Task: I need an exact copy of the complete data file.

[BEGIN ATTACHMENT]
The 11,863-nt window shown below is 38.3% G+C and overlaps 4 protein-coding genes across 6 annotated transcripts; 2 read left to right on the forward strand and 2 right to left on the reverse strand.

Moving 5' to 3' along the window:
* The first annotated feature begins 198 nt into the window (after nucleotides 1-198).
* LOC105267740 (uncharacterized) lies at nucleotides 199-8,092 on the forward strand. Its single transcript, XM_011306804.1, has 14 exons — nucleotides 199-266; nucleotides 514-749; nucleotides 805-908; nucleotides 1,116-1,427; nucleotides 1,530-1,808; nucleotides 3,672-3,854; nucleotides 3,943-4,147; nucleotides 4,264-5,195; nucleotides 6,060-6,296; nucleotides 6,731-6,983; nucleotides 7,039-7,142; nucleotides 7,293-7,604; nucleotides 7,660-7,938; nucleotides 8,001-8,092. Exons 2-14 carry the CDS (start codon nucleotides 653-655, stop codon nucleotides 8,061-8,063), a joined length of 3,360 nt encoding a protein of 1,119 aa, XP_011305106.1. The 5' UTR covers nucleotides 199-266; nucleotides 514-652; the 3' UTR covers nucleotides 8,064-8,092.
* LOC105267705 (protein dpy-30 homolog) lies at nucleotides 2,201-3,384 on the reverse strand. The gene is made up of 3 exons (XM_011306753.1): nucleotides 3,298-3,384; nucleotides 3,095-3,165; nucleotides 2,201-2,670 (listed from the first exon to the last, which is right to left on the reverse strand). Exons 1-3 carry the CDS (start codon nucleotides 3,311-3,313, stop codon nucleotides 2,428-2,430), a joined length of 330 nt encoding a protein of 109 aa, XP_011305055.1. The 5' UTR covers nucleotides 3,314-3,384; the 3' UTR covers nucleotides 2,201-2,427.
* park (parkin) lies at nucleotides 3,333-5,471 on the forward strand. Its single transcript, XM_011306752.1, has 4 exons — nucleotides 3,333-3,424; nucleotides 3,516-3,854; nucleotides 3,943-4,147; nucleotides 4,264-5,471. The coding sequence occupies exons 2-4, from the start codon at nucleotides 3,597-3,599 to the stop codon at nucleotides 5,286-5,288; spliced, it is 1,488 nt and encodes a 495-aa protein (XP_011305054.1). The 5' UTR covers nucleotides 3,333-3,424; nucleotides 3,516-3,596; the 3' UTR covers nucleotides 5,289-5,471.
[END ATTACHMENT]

The 11,863-nt window shown below is 38.3% G+C and overlaps 4 protein-coding genes across 6 annotated transcripts; 2 read left to right on the forward strand and 2 right to left on the reverse strand.

Moving 5' to 3' along the window:
* The first annotated feature begins 198 nt into the window (after nucleotides 1-198).
* LOC105267740 (uncharacterized) lies at nucleotides 199-8,092 on the forward strand. Its single transcript, XM_011306804.1, has 14 exons — nucleotides 199-266; nucleotides 514-749; nucleotides 805-908; nucleotides 1,116-1,427; nucleotides 1,530-1,808; nucleotides 3,672-3,854; nucleotides 3,943-4,147; nucleotides 4,264-5,195; nucleotides 6,060-6,296; nucleotides 6,731-6,983; nucleotides 7,039-7,142; nucleotides 7,293-7,604; nucleotides 7,660-7,938; nucleotides 8,001-8,092. Exons 2-14 carry the CDS (start codon nucleotides 653-655, stop codon nucleotides 8,061-8,063), a joined length of 3,360 nt encoding a protein of 1,119 aa, XP_011305106.1. The 5' UTR covers nucleotides 199-266; nucleotides 514-652; the 3' UTR covers nucleotides 8,064-8,092.
* LOC105267705 (protein dpy-30 homolog) lies at nucleotides 2,201-3,384 on the reverse strand. The gene is made up of 3 exons (XM_011306753.1): nucleotides 3,298-3,384; nucleotides 3,095-3,165; nucleotides 2,201-2,670 (listed from the first exon to the last, which is right to left on the reverse strand). Exons 1-3 carry the CDS (start codon nucleotides 3,311-3,313, stop codon nucleotides 2,428-2,430), a joined length of 330 nt encoding a protein of 109 aa, XP_011305055.1. The 5' UTR covers nucleotides 3,314-3,384; the 3' UTR covers nucleotides 2,201-2,427.
* park (parkin) lies at nucleotides 3,333-5,471 on the forward strand. Its single transcript, XM_011306752.1, has 4 exons — nucleotides 3,333-3,424; nucleotides 3,516-3,854; nucleotides 3,943-4,147; nucleotides 4,264-5,471. The coding sequence occupies exons 2-4, from the start codon at nucleotides 3,597-3,599 to the stop codon at nucleotides 5,286-5,288; spliced, it is 1,488 nt and encodes a 495-aa protein (XP_011305054.1). The 5' UTR covers nucleotides 3,333-3,424; nucleotides 3,516-3,596; the 3' UTR covers nucleotides 5,289-5,471.